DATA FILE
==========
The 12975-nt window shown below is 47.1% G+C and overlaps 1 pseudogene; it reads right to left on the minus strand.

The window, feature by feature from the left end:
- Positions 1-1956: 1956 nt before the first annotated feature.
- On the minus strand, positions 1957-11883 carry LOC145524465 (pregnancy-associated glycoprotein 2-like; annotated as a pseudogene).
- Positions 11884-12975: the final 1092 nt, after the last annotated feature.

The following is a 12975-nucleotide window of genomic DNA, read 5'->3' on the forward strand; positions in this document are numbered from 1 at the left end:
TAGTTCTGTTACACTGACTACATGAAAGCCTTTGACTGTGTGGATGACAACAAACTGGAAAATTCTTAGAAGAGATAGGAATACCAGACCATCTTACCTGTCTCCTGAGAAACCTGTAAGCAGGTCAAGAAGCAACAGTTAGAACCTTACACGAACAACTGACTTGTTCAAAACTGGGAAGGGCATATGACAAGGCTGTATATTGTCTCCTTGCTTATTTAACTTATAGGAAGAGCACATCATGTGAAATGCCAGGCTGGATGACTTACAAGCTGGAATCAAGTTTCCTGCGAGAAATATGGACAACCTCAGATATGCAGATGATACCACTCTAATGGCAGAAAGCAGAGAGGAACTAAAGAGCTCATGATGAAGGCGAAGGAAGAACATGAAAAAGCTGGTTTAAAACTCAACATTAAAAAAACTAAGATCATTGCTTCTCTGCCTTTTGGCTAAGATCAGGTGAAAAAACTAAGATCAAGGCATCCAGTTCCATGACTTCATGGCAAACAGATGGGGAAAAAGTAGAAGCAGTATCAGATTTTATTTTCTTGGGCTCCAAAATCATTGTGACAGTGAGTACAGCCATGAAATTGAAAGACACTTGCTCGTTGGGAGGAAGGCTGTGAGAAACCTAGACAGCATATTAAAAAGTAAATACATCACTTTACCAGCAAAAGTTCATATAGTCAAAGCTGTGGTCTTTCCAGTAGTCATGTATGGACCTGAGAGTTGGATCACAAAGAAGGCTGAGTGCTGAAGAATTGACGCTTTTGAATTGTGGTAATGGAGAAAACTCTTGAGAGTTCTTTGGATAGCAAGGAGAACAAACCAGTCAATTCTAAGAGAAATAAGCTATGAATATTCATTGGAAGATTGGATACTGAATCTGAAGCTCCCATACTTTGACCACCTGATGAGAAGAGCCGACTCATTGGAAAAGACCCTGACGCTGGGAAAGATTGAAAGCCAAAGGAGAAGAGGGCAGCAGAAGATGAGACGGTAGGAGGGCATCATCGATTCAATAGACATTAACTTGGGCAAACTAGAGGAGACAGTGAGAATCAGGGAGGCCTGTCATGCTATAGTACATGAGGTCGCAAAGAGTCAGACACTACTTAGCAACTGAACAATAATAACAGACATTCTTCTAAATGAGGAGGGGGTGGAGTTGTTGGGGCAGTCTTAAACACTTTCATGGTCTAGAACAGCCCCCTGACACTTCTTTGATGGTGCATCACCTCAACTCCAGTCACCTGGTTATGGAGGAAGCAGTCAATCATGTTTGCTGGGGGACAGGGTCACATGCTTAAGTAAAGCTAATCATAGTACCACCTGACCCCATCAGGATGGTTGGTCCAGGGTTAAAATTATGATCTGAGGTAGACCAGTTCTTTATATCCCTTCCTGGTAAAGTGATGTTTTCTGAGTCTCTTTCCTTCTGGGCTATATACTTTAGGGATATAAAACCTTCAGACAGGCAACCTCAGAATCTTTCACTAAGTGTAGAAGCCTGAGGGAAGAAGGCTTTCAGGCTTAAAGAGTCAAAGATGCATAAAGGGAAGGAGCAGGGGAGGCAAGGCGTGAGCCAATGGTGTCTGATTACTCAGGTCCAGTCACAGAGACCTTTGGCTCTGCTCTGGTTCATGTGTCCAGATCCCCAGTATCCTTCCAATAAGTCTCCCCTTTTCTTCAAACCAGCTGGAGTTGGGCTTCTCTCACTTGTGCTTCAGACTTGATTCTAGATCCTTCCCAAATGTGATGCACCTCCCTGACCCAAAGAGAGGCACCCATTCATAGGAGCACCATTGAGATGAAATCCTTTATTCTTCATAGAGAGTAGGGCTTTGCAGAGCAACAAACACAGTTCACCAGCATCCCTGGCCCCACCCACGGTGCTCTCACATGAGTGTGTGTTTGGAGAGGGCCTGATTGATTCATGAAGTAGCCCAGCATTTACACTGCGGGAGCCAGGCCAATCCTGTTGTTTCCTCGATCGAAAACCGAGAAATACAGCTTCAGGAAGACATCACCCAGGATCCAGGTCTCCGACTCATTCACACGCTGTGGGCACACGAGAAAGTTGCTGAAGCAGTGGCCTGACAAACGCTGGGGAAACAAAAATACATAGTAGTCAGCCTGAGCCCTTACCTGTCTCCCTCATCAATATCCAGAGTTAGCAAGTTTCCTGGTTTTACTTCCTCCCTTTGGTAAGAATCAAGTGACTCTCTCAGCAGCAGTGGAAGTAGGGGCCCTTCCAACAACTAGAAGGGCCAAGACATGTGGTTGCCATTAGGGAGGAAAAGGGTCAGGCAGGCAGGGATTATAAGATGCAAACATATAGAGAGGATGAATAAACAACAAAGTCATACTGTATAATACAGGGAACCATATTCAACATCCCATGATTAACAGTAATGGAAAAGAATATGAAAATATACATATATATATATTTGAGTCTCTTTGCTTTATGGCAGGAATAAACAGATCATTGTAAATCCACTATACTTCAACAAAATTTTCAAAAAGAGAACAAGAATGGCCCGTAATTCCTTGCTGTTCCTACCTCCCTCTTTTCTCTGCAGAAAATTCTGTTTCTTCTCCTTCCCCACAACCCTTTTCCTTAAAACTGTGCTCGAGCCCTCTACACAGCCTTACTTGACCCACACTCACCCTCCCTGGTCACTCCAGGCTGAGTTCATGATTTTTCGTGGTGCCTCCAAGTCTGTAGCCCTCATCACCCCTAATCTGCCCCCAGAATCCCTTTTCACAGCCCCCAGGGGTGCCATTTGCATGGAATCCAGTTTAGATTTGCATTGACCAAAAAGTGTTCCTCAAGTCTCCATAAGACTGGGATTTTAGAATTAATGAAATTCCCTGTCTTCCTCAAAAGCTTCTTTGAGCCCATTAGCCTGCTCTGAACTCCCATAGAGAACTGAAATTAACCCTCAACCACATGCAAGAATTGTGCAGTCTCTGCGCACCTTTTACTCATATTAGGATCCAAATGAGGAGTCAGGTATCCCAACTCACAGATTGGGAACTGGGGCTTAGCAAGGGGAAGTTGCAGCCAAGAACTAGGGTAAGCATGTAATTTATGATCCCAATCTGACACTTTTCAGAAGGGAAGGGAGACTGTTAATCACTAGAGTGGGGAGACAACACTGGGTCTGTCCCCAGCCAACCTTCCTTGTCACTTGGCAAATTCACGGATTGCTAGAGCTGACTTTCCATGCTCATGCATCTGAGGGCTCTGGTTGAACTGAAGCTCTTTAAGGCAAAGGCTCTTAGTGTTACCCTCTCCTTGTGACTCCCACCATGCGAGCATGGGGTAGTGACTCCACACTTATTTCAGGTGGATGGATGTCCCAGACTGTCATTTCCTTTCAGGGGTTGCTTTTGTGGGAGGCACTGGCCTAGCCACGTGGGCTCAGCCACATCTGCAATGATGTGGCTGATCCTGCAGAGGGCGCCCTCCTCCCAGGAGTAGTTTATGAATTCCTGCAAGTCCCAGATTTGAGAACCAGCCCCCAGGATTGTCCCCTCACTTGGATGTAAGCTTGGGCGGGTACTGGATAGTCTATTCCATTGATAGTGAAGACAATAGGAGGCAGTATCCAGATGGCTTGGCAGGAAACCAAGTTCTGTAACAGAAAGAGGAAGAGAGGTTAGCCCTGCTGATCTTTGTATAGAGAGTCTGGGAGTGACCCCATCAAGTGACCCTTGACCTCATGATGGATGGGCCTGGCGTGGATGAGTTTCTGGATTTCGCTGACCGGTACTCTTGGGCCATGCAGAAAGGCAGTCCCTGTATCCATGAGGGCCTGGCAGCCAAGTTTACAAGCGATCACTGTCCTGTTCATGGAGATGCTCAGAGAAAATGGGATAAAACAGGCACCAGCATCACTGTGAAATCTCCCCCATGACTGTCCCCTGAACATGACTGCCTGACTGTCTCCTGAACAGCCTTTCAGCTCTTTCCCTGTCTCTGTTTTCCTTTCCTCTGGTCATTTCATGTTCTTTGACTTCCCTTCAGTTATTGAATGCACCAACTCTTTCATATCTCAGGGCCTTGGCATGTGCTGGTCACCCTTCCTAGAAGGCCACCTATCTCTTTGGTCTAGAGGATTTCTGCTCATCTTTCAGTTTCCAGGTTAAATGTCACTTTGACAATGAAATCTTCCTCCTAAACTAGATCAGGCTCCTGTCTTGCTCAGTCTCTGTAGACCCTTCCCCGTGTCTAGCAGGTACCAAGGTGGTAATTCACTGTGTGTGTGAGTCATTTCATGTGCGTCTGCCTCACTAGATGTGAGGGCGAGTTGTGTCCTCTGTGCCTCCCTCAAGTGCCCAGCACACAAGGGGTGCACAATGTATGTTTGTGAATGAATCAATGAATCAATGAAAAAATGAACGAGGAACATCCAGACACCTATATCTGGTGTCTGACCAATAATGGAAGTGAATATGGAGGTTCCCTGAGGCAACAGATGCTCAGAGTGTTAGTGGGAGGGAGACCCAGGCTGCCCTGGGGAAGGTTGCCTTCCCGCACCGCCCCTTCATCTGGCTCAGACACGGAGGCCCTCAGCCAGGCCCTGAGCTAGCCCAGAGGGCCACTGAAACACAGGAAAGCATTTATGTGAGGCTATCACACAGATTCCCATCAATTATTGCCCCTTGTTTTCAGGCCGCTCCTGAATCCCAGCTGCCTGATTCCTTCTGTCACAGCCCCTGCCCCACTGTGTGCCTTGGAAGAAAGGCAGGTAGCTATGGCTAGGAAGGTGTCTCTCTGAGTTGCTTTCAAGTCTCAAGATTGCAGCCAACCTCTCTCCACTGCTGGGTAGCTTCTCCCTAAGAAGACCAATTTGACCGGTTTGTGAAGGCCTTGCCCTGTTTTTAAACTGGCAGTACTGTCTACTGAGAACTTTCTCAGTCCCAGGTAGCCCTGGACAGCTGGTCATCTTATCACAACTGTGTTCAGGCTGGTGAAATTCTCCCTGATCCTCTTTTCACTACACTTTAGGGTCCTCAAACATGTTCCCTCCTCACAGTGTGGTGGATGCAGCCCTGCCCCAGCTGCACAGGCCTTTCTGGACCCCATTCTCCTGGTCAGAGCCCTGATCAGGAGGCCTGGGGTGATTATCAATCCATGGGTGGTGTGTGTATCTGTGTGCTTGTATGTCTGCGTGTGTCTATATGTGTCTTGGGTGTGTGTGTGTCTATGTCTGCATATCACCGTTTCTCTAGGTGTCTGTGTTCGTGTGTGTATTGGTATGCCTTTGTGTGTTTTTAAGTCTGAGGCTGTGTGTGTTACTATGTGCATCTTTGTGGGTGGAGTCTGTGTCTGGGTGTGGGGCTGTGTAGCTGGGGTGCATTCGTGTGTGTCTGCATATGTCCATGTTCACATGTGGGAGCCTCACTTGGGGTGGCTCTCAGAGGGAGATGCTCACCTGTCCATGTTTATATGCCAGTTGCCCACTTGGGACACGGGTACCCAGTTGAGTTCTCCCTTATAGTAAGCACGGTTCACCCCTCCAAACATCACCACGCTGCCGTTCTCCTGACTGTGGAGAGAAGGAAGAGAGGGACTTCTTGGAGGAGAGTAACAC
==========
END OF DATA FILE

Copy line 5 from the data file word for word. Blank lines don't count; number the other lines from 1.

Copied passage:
- Positions 11884-12975: the final 1092 nt, after the last annotated feature.